DC: Absolutely. So you said a broader skill set. What would the skills specifically be?

KT: Well, it just really depends on the unique situation. Finance, absolutely, and people. If we as EHS professionals don’t understand something about the nature of finance in the industry and the economic trends that we are in, then we’re way out of step at being effective. I say this because right now our college is confronted with a three and half million dollar deficit and that’s going to mean a potential job loss of 66 people out of about 1200 faculty and staff. SUNY is being asked to give back ninety million dollars, therefore, it’s important to put EHS in context. When I was working in Big Pharma many people did not see the crack up coming. Didn’t see the implosion of Big Pharma and to me the lights were blinking. In 2000, I could see things were going to change and not just for me but for everyone associated with Big Pharma. Understanding that kind of context is really important. The financial, social, cultural… if you’re working in a diverse workforce, my goodness, it’s very important to understand something about the unique cultural characteristics of the people in your organization or that you’re serving, your customer base, because it does nothing but increase your effectiveness. It could be bilingualism for instance. If you’re working at construction sites, practically anywhere in this country, knowing Spanish could be an extremely useful skill.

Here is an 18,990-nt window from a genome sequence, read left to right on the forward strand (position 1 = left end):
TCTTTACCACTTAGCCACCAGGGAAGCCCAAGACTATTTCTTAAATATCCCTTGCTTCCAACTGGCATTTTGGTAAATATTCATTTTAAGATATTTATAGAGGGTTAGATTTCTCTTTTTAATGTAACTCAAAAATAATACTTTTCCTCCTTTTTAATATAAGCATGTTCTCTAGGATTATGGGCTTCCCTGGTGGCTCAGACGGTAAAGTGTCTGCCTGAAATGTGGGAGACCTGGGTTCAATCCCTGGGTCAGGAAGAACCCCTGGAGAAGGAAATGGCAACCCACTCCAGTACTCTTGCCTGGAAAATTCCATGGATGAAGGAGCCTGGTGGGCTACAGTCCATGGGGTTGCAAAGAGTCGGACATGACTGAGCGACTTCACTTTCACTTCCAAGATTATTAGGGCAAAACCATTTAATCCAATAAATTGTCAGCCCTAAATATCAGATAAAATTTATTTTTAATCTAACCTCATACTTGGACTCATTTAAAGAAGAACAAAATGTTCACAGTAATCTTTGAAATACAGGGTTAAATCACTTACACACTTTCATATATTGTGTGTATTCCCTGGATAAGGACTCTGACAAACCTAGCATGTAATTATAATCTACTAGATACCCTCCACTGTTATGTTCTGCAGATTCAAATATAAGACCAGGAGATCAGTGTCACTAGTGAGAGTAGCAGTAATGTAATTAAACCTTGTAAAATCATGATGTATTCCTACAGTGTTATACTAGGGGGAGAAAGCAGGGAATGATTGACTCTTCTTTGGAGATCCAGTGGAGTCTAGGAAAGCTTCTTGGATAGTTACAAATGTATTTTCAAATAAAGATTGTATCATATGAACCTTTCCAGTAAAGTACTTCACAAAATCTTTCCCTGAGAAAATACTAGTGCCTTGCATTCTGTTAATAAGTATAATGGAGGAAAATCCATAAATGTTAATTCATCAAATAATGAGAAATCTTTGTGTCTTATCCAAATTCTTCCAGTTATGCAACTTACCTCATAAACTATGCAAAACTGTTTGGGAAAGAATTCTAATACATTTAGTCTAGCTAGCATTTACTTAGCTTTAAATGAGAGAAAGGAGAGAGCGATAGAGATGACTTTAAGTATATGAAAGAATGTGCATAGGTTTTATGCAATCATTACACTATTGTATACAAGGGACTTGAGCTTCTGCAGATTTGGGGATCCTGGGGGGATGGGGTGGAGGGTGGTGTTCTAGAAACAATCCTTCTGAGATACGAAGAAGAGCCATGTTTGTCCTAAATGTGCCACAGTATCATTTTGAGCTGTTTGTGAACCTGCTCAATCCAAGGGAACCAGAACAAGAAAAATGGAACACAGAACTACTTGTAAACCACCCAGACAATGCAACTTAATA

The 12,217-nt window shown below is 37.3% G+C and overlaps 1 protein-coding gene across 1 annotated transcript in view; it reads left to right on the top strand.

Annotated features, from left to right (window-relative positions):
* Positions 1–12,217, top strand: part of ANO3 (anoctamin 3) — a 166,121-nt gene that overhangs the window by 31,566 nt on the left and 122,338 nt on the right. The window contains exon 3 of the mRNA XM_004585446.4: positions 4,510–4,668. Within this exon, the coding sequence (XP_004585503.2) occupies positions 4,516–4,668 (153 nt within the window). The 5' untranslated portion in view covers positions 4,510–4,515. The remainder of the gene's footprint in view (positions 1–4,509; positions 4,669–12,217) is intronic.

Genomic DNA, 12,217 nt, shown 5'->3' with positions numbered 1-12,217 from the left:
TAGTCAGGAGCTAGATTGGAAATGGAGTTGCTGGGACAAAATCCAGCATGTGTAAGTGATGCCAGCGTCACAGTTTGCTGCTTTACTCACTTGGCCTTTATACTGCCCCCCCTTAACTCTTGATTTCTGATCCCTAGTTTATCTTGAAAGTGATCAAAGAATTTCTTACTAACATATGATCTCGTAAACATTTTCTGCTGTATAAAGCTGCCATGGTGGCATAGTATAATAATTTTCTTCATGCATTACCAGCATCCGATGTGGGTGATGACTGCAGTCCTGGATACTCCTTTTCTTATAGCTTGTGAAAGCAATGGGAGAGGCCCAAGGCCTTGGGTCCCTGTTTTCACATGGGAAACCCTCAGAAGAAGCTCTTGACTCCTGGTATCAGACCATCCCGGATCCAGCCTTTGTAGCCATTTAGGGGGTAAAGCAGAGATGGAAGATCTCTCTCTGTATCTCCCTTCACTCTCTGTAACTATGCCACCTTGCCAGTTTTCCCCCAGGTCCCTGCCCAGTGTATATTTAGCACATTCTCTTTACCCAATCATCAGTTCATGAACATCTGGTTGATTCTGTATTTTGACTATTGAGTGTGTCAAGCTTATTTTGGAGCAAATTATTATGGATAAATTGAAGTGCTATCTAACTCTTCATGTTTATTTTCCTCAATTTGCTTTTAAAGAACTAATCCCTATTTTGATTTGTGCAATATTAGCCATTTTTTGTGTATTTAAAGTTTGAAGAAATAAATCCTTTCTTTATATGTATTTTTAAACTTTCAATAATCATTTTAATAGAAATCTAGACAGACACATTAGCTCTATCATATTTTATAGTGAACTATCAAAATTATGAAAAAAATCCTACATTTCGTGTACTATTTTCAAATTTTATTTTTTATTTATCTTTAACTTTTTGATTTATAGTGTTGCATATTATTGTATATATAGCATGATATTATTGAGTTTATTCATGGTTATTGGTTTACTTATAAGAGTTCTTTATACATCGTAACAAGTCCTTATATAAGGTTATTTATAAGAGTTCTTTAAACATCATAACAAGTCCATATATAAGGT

DC: Absolutely

KT: So, that’s only going to increase…the diversity factor. Being effective, at a minimum, understanding culture and social issues.

DC: Very good. Let’s move on to the next question. In your 21 years with Pfizer, what do you consider was your greatest challenge and your greatest accomplishment? They may be different or they may be the same.

KT: I think our greatest challenge and our primary opportunity, was to get management plugged into how to manage EHS issues. First bring them to the table in a constructive manner and get them engaged in the right way. We helped them understand it would require professionals to manage these issues. We had to develop, and hire in some cases, highly qualified professionals because the issues were very complex. They weren’t simple EHS issues, so creating an awareness and understanding of the nature of the challenge and by auditing and consulting on providing effective solutions and carrying them through the business cycle. Being able to bring them through the various aspects of acquisitions and divestures. The real challenge of not dropping the ball in terms of EHS. So, I think that all of those things were really primary opportunities and successes as well. Because I feel, during my time at Pfizer, we collectively developed some very strong programs. I’m not going to boast and say they were the best because they probably weren’t, but we had some very strong programs. We knew the people, which was extremely important and many organizations don’t know their own people either due to the size or scale of the global business. But we knew our people. We had a very good understanding of them and when I said "We knew them" even at the local management level, they were able to identify where an EHS resource could be developed within an engineer, chemist, or someone who might have had an alternate training or background. These people became their local resource. Working with a corporate group or whoever…supporting them to bring about their development.